expedite was our Word of the Day on 08/22/2011. Hear the podcast!
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Examples of expedite in a Sentence
- During the fire season they wear a semblance of uniform intended to expedite the rush when the siren howls … —Tom Harpole, Air & Space, August/September 1993
- Overnight he found himself coordinating the train and ship schedules and expediting the loading and unloading of 15,000 officers and men … —Neil Sheehan, A Bright Shining Lie, 1988
- This final phase was never actually completed because of the need to expedite an airmobile force to Vietnam. —Shelby L. Stanton, Anatomy of a Division, 1987
- After the war its leaders were stigmatized as collaborators and accused of helping to expedite the murderous work of the Nazis. —Bernard Wasserstein, New York Times Book Review, 24 May 1987
Recent Examples of expedite from the Web
Indeed, some of the extensive work being done to tracks and signals and other parts of the system, as well as the shutdown of train service at night to expedite repairs, has contributed to delays, transit officials said.
Scott had asked the state transportation agency to look into how to expedite traffic and fuel services in October, a month after Irma whipped through the state.
But expediting the ordinance would have required nine of 13 council votes, a majority the proposal currently lacks.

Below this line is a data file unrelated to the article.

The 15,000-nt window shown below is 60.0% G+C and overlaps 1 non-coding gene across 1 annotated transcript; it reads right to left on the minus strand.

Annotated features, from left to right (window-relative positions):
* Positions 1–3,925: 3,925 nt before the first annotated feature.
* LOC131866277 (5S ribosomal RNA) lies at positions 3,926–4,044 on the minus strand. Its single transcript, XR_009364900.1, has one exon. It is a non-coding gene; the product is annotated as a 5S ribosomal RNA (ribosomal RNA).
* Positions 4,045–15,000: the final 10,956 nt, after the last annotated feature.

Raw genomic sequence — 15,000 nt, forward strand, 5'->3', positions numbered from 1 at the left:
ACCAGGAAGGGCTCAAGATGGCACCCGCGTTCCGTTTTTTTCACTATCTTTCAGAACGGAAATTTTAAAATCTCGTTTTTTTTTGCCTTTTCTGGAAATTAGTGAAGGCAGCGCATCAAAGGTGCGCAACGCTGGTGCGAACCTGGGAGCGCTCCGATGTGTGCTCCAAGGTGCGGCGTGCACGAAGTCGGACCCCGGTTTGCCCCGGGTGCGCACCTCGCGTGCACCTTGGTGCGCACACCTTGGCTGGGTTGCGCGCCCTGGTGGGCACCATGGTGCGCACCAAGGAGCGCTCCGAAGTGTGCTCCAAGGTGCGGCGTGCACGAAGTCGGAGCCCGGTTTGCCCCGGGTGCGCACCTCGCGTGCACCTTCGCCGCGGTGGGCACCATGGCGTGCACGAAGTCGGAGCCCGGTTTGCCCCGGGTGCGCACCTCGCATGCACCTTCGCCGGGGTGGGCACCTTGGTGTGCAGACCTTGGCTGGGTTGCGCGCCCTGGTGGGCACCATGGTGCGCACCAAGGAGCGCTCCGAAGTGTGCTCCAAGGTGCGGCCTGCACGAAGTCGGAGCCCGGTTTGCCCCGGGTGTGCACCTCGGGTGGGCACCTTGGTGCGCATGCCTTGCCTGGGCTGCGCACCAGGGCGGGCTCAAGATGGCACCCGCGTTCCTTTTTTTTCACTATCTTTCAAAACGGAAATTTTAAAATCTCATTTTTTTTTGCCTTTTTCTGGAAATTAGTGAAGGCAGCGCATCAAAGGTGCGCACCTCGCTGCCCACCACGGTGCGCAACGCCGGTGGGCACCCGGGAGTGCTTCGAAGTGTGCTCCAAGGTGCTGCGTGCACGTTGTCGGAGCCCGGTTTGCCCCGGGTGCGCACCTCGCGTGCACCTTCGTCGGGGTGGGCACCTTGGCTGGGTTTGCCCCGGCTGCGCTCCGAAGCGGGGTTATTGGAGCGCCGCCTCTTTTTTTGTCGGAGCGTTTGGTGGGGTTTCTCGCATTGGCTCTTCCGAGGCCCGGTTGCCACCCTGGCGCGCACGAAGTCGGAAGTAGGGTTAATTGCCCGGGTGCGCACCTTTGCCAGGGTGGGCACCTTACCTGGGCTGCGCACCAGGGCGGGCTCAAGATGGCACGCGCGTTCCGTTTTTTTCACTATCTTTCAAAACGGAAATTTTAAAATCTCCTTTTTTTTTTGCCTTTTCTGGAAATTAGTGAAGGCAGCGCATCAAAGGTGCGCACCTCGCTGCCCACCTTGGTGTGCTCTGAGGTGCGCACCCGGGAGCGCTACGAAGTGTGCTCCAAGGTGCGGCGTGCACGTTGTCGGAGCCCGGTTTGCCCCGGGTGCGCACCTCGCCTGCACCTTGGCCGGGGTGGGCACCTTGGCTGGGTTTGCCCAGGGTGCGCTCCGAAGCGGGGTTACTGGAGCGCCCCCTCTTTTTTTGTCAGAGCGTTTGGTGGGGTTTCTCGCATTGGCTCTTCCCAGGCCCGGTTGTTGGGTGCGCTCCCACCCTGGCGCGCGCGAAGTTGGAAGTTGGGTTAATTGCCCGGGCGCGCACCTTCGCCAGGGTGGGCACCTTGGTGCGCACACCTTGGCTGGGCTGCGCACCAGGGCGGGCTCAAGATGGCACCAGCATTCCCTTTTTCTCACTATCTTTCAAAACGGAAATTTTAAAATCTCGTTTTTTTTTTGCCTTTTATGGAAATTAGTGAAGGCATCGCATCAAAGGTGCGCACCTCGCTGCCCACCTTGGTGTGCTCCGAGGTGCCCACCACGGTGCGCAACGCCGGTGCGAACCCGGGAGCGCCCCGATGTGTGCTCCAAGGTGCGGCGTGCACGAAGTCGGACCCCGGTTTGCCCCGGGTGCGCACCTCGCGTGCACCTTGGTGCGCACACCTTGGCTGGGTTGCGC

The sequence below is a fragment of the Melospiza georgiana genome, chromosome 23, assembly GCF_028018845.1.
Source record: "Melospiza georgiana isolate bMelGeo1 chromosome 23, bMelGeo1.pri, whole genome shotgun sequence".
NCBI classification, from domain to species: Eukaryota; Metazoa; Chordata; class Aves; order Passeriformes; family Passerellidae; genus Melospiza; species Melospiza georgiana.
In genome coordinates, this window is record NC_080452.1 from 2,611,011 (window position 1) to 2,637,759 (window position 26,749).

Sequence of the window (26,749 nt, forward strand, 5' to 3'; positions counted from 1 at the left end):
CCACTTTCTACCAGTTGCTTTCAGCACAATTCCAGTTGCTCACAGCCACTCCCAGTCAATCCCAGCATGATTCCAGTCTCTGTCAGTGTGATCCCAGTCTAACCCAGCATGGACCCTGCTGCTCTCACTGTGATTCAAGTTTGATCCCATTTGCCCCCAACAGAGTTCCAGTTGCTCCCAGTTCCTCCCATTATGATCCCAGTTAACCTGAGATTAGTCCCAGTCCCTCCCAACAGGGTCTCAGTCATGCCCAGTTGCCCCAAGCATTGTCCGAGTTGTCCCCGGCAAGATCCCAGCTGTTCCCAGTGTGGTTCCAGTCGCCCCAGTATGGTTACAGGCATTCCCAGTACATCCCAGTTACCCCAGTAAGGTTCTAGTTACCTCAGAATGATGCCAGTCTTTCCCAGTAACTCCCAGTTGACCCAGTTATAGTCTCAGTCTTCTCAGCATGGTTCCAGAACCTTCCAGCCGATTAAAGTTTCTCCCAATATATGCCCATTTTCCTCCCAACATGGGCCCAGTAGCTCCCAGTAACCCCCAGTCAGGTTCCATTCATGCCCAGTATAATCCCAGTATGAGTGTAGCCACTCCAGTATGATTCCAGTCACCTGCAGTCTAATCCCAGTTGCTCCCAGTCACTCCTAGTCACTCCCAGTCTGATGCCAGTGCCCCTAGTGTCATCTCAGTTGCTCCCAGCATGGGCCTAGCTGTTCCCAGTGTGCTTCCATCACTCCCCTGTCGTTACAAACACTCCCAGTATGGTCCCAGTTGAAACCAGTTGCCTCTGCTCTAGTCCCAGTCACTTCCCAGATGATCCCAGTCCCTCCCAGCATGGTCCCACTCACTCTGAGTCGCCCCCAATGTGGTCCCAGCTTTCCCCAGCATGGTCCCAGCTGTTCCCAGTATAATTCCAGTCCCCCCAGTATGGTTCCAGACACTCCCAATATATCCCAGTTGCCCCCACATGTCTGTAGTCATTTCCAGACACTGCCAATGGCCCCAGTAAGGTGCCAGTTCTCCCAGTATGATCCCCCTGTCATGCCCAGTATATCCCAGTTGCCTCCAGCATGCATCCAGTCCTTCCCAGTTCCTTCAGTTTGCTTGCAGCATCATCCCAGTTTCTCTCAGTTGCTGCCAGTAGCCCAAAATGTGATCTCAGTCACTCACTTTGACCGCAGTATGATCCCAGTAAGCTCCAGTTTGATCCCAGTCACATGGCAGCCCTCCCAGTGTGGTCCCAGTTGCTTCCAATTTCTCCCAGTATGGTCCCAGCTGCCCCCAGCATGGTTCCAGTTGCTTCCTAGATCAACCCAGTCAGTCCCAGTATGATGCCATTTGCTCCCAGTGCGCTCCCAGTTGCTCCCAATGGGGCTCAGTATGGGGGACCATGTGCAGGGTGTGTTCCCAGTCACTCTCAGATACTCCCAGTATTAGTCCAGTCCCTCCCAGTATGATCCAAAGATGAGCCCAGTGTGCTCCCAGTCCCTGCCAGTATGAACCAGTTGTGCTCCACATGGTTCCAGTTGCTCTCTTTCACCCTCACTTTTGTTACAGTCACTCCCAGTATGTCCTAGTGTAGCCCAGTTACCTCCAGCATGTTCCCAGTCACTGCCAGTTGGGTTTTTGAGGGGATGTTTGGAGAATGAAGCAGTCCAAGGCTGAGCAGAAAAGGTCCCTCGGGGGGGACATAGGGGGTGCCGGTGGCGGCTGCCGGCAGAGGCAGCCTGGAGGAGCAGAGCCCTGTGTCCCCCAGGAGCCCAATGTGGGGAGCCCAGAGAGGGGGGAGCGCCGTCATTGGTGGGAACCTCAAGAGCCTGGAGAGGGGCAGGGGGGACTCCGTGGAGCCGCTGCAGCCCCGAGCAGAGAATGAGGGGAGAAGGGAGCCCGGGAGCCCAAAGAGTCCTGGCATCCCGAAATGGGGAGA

This reflects the same ruling from an preliminary independent arbiter that expedited the hearing to allow Roberts to compete at the 2017 U.S. Track and Field Outdoor Championships in Sacramento.
Still, the official said, people at high levels of government are usually expedited.
However, Brown said losing JJ Redick to a left knee injury won’t expedite Fultz’s return.
The problems could cause officials to expedite its closure, which would relocate students to other area schools, Mayor Catherine E. Pugh said.
Although the administration is seeking a speedy review by the high court, the justices are under no obligation to expedite the case — or even to hear the administration’s appeal.
These example sentences are selected automatically from various online news sources to reflect current usage of the word 'expedite.' Views expressed in the examples do not represent the opinion of Merriam-Webster or its editors. Send us feedback.
Did You Know?
If you're really intent on expediting something, you jump in with both feet - or apply a single foot where it will be most effective! And when you do, you're drawing on the etymology of expedite itself. The word comes from the Latin verb expedire ("to set free" or "to make useful"), a word that in turn traces back to the root ped- or pes, meaning "foot." Expedite has been used in English since at least the 15th century.
EXPEDITE Defined for English Language Learners
Seen and Heard
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